With the ministry’s motto ‘Research on a Shoestring’ emblazoned on his coat of arms, he has to struggle with a treasury more interested in surtax relief than national survival. [Responding to an earlier statement by British Science Minister, Lord Hailsham, that British scientists were being recruited by the U.S.]
Address at the Imperial College of Science and Technology, London (28 Feb 1963). In 'Hailsham Chided on Science's Role', New York Times (1 Mar 1963), 2. See also aron Hailsham's original statement using the link below.
Science quotes on:  |  Baron Quintin Hogg Hailsham of St. Marylebone (3)  |  Interest (182)  |  Ministry (2)  |  National (22)  |  Research (530)  |  Struggle (66)  |  Survival (52)  |  Treasury (3)

As a reminder to the prospective observer of extraterrestrial radio noise, I shall conclude by offering the following motto for radio astronomers (with apologies to Gertrude Stein): Signals in the grass, alas!
From address to the 101st Meeting of the American Astronomical Society, Gainesville, Florida (27 Dec 1958). Printed in 'An Account of the Discovery of Jupiter as a Radio Source', The Astronomical Journal (Mar 1959), 64, No. 2, 39.
Science quotes on:  |  Alas (2)  |  Apology (5)  |  Astronomer (54)  |  Conclude (14)  |  Extraterrestrial (5)  |  Grass (33)  |  Noise (27)  |  Observer (34)  |  Offering (2)  |  Prospective (4)  |  Radio (29)  |  Reminder (12)  |  Signal (15)

Wij zien daar den wereldburger Christiaan Huygens, den man, die als devies had kunnen voeren “the World is my country, to promote Science my religion.”
We see there the cosmopolitan Christiaan Huygens, the man whose motto could have been “the World is my country, to promote Science my religion."
Original Dutch from Spinoza en Zijn Kring (1896), 258. The title translates as Spinosa and his Circle. English by Webmaster using Google Translate. Notice that this clearly indicates that Meinsma, using the words “had kunnen” (might have been) created the fictitious motto to describe Huygens. Thus it is a false attribution when the motto is seen some sources as being a quote directly by Christiaan Huygens. Notice that the author Meinsma and Huygens were both Dutch, but the Dutch text gives the motto in English, a clue to its real source. Meinsma likely adapted it from the well-known quote, “The world is my country, and to do good is my religion,” the common paraphrase of “My country is the world, and my religion is to do good,” as written by Thomas Paine in Rights of Man: Being an Answer to Mr. Burke's Attack on the French Revolution (1791, 1792), 50.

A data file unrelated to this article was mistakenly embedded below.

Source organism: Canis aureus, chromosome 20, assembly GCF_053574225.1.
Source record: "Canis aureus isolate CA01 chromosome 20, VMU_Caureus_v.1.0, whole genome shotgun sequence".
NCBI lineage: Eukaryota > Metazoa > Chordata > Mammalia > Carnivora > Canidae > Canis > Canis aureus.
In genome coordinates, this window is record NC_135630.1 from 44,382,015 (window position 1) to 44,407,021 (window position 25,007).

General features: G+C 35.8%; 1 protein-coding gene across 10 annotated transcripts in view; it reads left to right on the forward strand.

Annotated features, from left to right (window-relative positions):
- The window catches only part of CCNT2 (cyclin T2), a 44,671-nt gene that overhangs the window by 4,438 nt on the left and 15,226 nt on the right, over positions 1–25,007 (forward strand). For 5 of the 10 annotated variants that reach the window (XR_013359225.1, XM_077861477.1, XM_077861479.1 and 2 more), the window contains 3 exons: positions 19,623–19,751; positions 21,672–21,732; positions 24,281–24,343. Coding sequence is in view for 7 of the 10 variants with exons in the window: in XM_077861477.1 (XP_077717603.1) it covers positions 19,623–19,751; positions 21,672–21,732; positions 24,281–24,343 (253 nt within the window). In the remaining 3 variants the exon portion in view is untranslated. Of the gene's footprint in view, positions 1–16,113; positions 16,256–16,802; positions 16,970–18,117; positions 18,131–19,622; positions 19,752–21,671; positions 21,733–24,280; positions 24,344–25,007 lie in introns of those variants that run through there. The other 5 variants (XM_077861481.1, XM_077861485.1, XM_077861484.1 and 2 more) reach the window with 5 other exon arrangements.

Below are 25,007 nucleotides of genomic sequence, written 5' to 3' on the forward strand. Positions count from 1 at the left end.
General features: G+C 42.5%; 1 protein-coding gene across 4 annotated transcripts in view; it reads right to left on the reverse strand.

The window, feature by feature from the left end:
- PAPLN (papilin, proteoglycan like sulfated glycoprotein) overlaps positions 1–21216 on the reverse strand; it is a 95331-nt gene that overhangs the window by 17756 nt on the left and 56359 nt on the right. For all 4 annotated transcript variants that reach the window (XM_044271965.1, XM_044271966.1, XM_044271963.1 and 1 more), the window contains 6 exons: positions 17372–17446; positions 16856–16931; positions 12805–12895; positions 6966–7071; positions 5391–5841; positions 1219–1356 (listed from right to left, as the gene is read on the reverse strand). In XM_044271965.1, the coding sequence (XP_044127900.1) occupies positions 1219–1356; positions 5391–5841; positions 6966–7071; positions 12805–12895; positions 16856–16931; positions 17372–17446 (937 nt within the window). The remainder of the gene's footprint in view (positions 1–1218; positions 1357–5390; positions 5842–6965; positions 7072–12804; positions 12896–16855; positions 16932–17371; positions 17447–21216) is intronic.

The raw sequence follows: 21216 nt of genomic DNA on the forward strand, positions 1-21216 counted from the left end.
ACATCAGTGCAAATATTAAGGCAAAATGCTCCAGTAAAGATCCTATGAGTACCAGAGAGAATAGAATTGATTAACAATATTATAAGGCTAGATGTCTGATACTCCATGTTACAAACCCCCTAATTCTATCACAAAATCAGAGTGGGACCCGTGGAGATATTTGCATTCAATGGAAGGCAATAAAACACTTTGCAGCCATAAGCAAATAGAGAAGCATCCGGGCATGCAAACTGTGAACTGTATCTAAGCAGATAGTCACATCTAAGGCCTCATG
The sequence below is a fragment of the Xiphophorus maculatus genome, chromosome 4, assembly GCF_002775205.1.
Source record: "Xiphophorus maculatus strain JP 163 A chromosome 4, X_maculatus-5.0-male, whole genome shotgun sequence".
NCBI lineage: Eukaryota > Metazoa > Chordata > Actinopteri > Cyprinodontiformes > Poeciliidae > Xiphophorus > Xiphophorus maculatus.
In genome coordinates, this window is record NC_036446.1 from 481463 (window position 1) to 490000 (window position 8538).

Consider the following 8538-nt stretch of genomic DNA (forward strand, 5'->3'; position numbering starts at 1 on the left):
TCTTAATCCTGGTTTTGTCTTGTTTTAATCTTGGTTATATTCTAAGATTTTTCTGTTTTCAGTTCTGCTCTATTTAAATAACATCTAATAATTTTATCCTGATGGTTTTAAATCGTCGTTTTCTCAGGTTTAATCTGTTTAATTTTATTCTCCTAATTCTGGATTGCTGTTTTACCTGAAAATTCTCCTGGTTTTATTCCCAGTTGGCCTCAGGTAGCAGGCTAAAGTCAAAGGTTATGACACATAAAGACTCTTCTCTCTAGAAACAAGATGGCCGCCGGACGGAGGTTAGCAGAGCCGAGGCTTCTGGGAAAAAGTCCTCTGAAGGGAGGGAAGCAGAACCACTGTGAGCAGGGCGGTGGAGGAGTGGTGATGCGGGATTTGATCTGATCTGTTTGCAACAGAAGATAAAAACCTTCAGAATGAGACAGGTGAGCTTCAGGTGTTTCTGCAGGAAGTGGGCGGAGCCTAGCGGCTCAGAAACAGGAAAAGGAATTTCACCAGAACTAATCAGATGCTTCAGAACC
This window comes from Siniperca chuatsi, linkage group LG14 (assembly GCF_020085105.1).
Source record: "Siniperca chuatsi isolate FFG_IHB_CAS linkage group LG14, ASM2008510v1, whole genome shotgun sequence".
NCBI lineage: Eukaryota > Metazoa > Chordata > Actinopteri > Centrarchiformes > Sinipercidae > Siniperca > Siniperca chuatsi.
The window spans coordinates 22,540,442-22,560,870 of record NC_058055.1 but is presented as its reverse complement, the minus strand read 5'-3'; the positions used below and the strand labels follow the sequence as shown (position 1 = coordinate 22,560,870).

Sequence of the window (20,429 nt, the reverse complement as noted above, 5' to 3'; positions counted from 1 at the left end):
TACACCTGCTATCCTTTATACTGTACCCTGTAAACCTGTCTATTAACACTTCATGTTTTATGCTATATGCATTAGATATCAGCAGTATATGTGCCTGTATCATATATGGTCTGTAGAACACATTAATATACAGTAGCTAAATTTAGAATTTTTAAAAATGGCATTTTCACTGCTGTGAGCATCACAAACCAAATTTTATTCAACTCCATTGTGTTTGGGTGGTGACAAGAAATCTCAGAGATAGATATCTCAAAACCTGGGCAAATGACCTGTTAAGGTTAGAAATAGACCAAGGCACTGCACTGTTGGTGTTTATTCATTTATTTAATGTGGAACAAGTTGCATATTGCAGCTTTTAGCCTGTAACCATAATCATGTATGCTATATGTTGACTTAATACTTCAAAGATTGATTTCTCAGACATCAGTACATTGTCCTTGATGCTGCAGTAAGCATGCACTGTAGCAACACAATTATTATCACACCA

Science quotes on:  |  Country (128)  |  Christiaan Huygens (9)  |  Promote (16)  |  Science (1741)

The aim of science is to seek the simplest explanations of complex facts. We are apt to fall into the error of thinking that the facts are simple because simplicity is the goal of our quest. The guiding motto in the life of every natural philosopher should be, Seek simplicity and distrust it.
In The Concept of Nature: Tarner Lectures Delivered in Trinity College, November 1919 (1920), 163.
Science quotes on:  |  Aim (60)  |  Apt (8)  |  Complex (81)  |  Distrust (7)  |  Error (234)  |  Explanation (165)  |  Fact (628)  |  Fall (99)  |  Goal (93)  |  Guiding (3)  |  Life (993)  |  Natural Philosophy (21)  |  Quest (27)  |  Science (1741)  |  Seek (69)  |  Simplest (9)  |  Simplicity (128)  |  Thinking (223)

The rallying motto of a sectarian name is incapable of exciting to sober, calm, scientific investigation; it only rouses the explosive spirit of accusations of heresy to a fierce volcanic flame. Truth and the weal of humanity should be the only motto of the genuine elucidators of the art, and the watchword of their brotherly, peaceful bond of union, without slavish adherence to any sectarian leader, if we would not see the little good that we know completely sacrificed to party spirit and discord.
In 'View of Professional Liberality at the Commencement of the Nineteenth Century' from the Allgemeiner Anzeiger d. D. No. 32 (1801), collected in R.E. Dudgeon (ed., trans.) The Lesser Writings of Samuel Hahnemann (1851), 363.
Science quotes on:  |  Accusation (5)  |  Brother (18)  |  Calm (18)  |  Discord (9)  |  Good (255)  |  Investigation (124)  |  Leader (22)  |  Party (16)  |  Peace (70)  |  Sacrifice (27)  |  Sect (3)  |  Sober (8)  |  Truth (764)  |  Union (18)  |  Watchword (2)

Sic Itur Ad Astra
So we go to the stars.
Motto from his family coat-of-arms, given by Louis XVI (Dec 1783) to Pierre Montgolfier in recognition of his sons’ successful balloon flight. Illustration in the French magazine Contemporaries (8 Feb 1903), No. 539. Another coat-of-arms illustration is in Raoul De Cazenove, Premiers Voyages Aeriens (1887), 24. The motto comes from Virgil, who wrote “Sic itur ad astra” in the Aeneid, Book 9, line 641, spoken by Apollo to Aeneas’s young son. Above translation using Google translate. The motto is used elsewhere (including over the gate at Edinburgh Castle), and has various similar translations, such as “We journey to the stars.”